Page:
Opening 4 Nov 2010
Little reindeer Niko lives with his single mother in a herd in Lapland. His best friend is Julius, the flying squirrel. Niko has never met his father but is convinced that he is on the team of eight which pulls Santaís sleigh. He expects this absentee father can teach him to fly, but first he must find him. Julius is concerned about the unrealistic plan, but gives in and goes along as friend and protector. Along the way, they meet up with Wilma the weasel. The three of them face dangerous obstacles, especially a gang of wolves (who resemble the hyenas in The Lion King), led by the very scary Black Wolf. The wolves have already taken a hostage: Essie, the ditzy pink poodle who was on a ski vacation before she got lost. All of them reach Santaís house in the North Pole and find the eight reindeer letting it all hang out, as irresponsible as any tipsy, irresponsible bachelors in a bar.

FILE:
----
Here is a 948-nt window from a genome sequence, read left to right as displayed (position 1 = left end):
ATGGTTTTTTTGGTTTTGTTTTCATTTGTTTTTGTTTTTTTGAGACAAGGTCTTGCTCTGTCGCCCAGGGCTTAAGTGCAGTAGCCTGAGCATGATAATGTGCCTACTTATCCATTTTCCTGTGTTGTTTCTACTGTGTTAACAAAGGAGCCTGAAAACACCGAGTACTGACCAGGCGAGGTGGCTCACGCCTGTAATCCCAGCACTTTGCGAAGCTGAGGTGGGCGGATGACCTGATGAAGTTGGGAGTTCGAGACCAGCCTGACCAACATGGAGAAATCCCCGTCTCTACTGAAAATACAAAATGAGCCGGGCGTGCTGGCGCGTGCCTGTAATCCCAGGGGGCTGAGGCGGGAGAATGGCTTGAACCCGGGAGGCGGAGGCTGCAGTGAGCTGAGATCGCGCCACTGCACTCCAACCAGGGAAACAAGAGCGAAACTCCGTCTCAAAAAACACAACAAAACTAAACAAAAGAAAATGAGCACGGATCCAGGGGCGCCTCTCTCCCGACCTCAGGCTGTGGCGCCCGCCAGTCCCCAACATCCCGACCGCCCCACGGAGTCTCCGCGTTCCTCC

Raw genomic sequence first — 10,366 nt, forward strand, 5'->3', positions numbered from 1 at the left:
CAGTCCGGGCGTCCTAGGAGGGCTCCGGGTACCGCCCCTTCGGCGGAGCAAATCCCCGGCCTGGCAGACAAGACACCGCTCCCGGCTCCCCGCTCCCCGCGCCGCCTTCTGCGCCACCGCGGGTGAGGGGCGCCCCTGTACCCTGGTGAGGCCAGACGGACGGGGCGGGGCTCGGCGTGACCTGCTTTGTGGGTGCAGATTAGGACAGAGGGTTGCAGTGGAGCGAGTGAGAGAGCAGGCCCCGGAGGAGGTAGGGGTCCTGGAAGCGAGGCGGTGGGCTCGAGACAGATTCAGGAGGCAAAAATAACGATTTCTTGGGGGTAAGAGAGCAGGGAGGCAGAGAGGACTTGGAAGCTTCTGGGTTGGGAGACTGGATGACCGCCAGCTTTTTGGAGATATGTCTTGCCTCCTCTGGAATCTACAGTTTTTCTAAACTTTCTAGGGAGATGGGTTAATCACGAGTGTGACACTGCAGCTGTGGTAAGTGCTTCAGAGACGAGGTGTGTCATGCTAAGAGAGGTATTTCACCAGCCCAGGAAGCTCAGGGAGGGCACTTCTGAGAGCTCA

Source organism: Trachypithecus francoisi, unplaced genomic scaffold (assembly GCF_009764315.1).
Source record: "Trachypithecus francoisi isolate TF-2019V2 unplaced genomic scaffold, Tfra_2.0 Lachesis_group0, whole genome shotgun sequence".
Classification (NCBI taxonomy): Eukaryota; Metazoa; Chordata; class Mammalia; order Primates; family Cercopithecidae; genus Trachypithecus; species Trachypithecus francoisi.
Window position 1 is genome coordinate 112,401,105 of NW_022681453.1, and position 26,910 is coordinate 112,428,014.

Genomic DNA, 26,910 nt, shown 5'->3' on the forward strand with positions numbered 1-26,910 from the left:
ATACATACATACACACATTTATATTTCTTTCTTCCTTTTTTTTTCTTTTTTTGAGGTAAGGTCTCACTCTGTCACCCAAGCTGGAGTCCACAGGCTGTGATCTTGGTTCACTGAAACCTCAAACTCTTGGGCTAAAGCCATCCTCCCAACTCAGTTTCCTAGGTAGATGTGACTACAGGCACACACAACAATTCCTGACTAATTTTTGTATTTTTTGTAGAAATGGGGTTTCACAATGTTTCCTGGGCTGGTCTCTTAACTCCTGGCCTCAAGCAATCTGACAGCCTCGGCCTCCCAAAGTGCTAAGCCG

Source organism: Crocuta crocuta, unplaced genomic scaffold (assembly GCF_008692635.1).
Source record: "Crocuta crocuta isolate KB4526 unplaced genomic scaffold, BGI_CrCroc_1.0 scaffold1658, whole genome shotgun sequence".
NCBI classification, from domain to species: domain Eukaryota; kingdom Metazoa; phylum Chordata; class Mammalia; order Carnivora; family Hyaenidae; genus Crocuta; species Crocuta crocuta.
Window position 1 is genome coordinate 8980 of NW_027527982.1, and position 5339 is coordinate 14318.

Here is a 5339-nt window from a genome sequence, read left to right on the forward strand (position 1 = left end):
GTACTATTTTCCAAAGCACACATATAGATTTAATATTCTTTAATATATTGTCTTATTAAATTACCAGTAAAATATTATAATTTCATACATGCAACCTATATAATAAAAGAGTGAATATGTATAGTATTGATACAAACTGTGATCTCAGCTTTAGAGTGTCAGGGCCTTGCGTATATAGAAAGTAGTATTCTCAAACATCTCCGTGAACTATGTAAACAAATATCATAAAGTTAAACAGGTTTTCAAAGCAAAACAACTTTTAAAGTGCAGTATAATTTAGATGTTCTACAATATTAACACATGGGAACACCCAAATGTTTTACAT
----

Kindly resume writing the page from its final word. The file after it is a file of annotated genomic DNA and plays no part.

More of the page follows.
Niko was the first animated (and also 3D in some cinemas) film to be made in Finland. It immediately won the Finnish Oscar for best film and script. Itís full of morals to the story: donít endanger the herd; stay with your mother; loyalty counts; learn to know yourself; sometimes itís better to be stupid; take responsibility for your offspring. I could go on. One of the best things about this good film by Michael Hegner and Karl Juusonen is that it offers something to everyone in the family. Go with your children (probably five years and over) and enjoy a film full of holiday spirit and good cheer including a rousing version of Jingle Bells at the end.
I loved the way the eight reindeer stood around the table and burped, and my favourite actor was Wilma the weasel, who could sing, maybe because Iím a pretty good burper and singer myself. I liked the whole film, and really I wasnít afraid of the mean old wolves or the avalanche, although you might have thought I was afraid. Everybody should see the film about Niko the reindeer. (Elizabeth Jennings, age 7) (Becky Tan)